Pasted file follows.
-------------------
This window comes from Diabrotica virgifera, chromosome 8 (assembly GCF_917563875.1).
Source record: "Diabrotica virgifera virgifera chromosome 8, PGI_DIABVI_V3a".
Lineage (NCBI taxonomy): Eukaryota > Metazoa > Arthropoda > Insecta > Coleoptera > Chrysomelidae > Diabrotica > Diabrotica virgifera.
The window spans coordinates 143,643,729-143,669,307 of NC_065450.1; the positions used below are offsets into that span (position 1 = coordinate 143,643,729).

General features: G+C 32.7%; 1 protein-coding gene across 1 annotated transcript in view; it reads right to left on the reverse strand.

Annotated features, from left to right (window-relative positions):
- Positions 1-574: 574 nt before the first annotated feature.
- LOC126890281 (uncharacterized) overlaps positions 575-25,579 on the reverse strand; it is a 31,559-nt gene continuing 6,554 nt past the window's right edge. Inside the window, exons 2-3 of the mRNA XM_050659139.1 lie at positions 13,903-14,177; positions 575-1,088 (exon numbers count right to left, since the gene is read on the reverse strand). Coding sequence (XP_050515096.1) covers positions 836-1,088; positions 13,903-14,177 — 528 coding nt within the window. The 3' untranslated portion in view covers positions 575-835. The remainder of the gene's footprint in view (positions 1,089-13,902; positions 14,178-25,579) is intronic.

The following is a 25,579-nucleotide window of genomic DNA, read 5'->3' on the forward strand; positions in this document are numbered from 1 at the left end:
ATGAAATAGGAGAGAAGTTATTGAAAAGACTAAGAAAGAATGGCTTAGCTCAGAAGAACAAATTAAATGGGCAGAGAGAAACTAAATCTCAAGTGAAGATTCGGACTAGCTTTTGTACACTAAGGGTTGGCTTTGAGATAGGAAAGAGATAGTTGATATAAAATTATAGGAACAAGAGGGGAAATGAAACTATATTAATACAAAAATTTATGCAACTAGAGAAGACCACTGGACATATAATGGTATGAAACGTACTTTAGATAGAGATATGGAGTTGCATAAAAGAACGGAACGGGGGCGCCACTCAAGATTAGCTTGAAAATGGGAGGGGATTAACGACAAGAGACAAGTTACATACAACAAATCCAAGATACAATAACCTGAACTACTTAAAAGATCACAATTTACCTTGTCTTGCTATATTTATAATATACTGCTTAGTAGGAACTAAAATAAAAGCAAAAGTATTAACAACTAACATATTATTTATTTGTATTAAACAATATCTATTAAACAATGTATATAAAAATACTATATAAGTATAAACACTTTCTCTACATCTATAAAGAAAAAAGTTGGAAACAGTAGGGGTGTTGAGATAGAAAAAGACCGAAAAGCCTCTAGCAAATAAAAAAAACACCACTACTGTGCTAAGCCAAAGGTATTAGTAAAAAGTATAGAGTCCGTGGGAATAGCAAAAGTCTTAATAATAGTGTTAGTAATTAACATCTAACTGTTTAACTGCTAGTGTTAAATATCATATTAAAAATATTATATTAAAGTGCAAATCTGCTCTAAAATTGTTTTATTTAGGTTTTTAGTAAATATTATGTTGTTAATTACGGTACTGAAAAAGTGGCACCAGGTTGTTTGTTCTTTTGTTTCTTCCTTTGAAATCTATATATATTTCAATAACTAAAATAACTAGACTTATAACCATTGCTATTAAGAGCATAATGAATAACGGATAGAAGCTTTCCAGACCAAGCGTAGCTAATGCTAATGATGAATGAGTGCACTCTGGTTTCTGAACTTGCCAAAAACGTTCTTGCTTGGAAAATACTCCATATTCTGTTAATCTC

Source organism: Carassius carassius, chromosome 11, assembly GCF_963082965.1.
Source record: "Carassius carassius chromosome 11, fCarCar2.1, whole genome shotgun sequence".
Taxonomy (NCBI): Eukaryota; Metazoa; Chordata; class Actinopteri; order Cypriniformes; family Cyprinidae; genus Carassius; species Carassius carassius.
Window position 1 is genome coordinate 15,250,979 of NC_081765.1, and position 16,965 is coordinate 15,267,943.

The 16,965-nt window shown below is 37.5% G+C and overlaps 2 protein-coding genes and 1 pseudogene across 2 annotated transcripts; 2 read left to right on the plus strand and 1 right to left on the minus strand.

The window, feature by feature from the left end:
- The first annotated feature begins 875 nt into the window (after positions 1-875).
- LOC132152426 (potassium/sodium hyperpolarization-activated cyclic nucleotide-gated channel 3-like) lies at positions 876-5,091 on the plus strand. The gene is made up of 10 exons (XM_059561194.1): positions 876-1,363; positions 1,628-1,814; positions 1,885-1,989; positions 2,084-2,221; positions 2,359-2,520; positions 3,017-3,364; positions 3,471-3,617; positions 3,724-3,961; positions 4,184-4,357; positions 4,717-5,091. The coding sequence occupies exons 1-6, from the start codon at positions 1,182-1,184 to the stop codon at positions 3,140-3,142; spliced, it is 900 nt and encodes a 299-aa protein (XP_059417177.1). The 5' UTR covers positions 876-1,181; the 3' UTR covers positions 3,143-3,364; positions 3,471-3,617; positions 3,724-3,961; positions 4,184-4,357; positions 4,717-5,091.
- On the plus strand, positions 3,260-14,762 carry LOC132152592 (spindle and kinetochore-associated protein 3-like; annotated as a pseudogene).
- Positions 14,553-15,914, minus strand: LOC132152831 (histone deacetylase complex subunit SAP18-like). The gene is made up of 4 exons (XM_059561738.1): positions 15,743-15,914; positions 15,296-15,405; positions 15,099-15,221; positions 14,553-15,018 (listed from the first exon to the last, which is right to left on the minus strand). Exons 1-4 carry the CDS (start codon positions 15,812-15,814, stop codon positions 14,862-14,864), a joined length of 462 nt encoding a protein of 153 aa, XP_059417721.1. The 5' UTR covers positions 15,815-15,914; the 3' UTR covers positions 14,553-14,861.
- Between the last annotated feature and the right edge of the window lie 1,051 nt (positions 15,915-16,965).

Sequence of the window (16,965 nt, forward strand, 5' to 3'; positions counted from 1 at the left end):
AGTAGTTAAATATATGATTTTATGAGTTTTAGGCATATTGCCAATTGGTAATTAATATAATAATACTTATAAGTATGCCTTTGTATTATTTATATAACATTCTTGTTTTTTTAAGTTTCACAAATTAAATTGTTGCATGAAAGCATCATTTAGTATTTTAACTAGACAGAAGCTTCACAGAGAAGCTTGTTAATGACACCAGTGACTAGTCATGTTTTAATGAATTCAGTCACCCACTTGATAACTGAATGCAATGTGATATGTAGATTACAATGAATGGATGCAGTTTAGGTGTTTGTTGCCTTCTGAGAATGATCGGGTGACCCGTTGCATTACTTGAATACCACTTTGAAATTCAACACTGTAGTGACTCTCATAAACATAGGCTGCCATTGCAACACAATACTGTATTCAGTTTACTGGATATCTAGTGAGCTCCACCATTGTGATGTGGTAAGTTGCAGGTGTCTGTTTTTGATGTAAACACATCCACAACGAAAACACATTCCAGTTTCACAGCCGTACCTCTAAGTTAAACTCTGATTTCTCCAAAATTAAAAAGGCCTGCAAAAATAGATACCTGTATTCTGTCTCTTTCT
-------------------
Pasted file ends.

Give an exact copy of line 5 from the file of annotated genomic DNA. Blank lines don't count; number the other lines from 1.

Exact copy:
General features: G+C 32.7%; 1 protein-coding gene across 1 annotated transcript in view; it reads right to left on the reverse strand.